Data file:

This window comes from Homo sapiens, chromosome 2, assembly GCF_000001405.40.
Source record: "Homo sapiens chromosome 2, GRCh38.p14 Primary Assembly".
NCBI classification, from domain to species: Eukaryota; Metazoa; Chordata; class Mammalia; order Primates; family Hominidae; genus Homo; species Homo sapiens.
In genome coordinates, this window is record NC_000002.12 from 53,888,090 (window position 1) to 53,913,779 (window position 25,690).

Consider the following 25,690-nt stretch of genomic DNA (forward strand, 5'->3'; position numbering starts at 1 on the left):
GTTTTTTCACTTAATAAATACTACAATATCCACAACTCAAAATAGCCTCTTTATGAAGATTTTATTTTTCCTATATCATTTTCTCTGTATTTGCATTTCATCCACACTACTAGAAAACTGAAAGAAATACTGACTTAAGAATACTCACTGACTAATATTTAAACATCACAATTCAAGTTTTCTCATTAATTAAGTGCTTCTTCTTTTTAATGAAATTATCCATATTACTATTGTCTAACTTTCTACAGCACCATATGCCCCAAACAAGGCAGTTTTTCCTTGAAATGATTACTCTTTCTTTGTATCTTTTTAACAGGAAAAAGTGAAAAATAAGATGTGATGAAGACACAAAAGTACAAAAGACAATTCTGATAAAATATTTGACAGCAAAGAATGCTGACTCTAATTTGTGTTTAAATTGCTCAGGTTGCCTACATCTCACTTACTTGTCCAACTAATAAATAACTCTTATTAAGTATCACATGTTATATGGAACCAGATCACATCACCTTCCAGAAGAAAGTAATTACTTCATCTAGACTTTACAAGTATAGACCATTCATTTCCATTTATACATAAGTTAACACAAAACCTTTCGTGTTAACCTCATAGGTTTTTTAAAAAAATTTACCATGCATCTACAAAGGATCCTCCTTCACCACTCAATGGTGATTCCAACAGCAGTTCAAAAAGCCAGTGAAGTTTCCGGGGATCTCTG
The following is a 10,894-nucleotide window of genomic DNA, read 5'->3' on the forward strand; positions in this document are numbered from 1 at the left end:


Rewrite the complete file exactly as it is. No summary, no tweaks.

This window comes from Homo sapiens, chromosome 2, assembly GCF_000001405.40.
Source record: "Homo sapiens chromosome 2, GRCh38.p14 Primary Assembly".
NCBI classification, from domain to species: Eukaryota; Metazoa; Chordata; class Mammalia; order Primates; family Hominidae; genus Homo; species Homo sapiens.
In genome coordinates, this window is record NC_000002.12 from 53,888,090 (window position 1) to 53,913,779 (window position 25,690).

Consider the following 25,690-nt stretch of genomic DNA (forward strand, 5'->3'; position numbering starts at 1 on the left):
GTTTTTTCACTTAATAAATACTACAATATCCACAACTCAAAATAGCCTCTTTATGAAGATTTTATTTTTCCTATATCATTTTCTCTGTATTTGCATTTCATCCACACTACTAGAAAACTGAAAGAAATACTGACTTAAGAATACTCACTGACTAATATTTAAACATCACAATTCAAGTTTTCTCATTAATTAAGTGCTTCTTCTTTTTAATGAAATTATCCATATTACTATTGTCTAACTTTCTACAGCACCATATGCCCCAAACAAGGCAGTTTTTCCTTGAAATGATTACTCTTTCTTTGTATCTTTTTAACAGGAAAAAGTGAAAAATAAGATGTGATGAAGACACAAAAGTACAAAAGACAATTCTGATAAAATATTTGACAGCAAAGAATGCTGACTCTAATTTGTGTTTAAATTGCTCAGGTTGCCTACATCTCACTTACTTGTCCAACTAATAAATAACTCTTATTAAGTATCACATGTTATATGGAACCAGATCACATCACCTTCCAGAAGAAAGTAATTACTTCATCTAGACTTTACAAGTATAGACCATTCATTTCCATTTATACATAAGTTAACACAAAACCTTTCGTGTTAACCTCATAGGTTTTTTAAAAAAATTTACCATGCATCTACAAAGGATCCTCCTTCACCACTCAATGGTGATTCCAACAGCAGTTCAAAAAGCCAGTGAAGTTTCCGGGGATCTCTG
The following is a 10,894-nucleotide window of genomic DNA, read 5'->3' on the forward strand; positions in this document are numbered from 1 at the left end: